We have described ad nauseam the impact of raising rates on households and companies (the lower incomes/assets/balance sheet quality/volatility of earnings, the quicker the impact of raising rates). Low income households were helped by falling gasoline prices. They are rising again on a YoY basis and not far from the levels which impacted consumptions seriously in the past.

Source: Kroma Capital Partners, Bloomberg

Macro – Households - Interest Payments

The impact of rising rates can be shown using different time series. The one below show the percentage of interest payments as a % of interest income and it is rising quickly to new historic highs. Most importantly, the richest households have low rates and long duration liabilities so the graphs is not even close to show how hard times are for poor households…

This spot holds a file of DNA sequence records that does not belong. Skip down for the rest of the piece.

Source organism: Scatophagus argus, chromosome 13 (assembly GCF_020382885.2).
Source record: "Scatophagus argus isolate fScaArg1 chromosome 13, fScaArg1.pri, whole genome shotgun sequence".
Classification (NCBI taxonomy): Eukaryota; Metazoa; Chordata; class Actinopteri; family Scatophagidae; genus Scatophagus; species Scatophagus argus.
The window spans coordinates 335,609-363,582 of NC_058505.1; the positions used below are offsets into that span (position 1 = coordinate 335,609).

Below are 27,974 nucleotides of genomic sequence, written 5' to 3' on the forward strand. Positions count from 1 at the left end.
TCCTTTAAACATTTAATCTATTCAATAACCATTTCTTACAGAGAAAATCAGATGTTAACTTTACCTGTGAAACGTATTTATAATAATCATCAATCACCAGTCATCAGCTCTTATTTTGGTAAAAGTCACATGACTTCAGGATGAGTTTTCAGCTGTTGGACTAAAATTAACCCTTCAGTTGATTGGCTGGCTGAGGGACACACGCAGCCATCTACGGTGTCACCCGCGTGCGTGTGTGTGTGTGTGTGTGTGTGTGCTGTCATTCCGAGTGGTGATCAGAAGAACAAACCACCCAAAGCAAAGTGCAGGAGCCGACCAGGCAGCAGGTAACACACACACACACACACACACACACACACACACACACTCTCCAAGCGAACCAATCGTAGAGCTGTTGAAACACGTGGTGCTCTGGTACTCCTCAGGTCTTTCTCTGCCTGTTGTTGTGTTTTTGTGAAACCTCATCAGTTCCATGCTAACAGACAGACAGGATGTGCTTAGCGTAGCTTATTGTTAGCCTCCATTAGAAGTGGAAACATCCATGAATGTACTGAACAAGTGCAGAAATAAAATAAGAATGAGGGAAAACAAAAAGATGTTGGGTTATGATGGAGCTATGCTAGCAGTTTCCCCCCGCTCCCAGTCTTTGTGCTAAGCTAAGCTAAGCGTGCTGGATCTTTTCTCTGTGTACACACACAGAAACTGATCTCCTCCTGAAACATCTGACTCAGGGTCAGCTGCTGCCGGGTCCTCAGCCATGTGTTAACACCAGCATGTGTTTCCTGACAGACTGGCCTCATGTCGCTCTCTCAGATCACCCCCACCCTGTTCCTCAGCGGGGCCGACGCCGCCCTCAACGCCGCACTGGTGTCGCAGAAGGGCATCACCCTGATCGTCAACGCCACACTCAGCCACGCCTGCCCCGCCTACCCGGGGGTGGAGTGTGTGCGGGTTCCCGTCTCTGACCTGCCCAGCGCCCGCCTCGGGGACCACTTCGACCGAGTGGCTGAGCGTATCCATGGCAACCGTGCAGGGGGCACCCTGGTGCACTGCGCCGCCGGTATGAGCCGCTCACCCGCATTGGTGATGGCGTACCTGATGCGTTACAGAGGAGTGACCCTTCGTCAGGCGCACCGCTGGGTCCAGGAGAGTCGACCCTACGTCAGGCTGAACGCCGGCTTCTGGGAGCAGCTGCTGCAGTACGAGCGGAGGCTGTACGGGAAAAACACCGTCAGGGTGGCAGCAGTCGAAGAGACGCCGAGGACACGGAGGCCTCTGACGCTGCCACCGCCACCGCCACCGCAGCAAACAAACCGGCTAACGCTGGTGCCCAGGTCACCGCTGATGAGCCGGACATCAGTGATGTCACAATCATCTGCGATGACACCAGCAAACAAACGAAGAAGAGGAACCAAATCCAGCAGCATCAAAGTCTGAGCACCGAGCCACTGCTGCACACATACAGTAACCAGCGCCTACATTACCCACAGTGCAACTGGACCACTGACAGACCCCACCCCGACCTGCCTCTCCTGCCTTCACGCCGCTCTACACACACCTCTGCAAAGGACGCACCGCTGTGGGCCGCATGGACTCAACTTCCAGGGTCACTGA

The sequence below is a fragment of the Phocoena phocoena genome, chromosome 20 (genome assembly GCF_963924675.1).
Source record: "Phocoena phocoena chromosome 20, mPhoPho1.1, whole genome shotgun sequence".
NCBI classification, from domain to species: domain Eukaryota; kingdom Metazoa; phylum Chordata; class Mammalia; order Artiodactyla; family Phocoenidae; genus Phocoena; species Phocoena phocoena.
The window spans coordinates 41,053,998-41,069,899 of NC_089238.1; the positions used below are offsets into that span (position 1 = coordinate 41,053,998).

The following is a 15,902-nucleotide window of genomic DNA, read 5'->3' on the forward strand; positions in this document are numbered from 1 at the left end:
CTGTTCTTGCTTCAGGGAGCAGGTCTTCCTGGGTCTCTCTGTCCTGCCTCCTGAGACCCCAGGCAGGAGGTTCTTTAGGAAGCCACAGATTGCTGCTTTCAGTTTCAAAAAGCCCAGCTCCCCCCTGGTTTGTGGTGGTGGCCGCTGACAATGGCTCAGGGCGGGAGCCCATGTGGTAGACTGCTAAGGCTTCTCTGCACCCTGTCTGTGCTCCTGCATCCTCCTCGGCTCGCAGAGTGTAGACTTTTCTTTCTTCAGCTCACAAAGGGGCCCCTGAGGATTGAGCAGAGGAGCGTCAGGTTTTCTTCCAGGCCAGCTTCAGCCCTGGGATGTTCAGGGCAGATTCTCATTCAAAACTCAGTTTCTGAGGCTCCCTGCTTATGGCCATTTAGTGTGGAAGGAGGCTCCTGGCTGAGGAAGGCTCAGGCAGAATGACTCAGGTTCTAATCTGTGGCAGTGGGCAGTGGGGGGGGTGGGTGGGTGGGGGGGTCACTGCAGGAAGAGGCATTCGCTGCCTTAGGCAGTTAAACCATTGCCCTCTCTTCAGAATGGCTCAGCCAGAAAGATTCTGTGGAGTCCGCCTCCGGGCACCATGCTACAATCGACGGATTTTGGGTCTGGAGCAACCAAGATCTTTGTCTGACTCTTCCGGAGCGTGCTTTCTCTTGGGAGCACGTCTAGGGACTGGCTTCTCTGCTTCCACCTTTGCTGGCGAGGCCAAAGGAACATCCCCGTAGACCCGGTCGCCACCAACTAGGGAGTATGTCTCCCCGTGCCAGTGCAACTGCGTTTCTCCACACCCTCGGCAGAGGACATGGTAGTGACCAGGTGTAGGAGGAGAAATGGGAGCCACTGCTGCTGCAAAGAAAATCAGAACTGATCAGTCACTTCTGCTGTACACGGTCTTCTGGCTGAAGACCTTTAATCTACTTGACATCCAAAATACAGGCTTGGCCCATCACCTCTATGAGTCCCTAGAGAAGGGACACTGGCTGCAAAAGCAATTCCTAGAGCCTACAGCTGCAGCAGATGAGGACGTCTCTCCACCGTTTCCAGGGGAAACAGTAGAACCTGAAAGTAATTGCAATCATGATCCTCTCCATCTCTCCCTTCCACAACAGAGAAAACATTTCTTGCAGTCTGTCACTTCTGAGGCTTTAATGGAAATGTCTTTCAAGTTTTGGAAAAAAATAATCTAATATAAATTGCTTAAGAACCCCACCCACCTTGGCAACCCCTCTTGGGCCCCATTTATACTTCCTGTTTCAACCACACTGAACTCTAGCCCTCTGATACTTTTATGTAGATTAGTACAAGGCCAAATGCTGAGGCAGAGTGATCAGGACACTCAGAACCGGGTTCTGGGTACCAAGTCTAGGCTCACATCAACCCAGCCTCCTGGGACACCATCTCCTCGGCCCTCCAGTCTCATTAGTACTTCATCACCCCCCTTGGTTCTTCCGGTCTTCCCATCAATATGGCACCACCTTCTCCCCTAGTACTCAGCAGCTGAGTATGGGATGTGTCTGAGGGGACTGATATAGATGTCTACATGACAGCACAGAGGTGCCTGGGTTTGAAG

The same is true for personal interest payments as a % of disposable personal incomes (which include interest incomes).

Non-mortgage interest expense as a percentage of wage and salary disbursements gives a better picture

Macro – Households - Employment

According to Bridgewater, US wages are still growing much too quickly to reach the 2% inflation target.

Labor unions approval are going through the roof. The media coverage of the UPS drivers new contract deal and the ongoing discussion of the UAW with the major auto constructors, will push more and more workers to ask for higher salaries and benefits. This will make the work of the Fed harder and also eat into companies margins.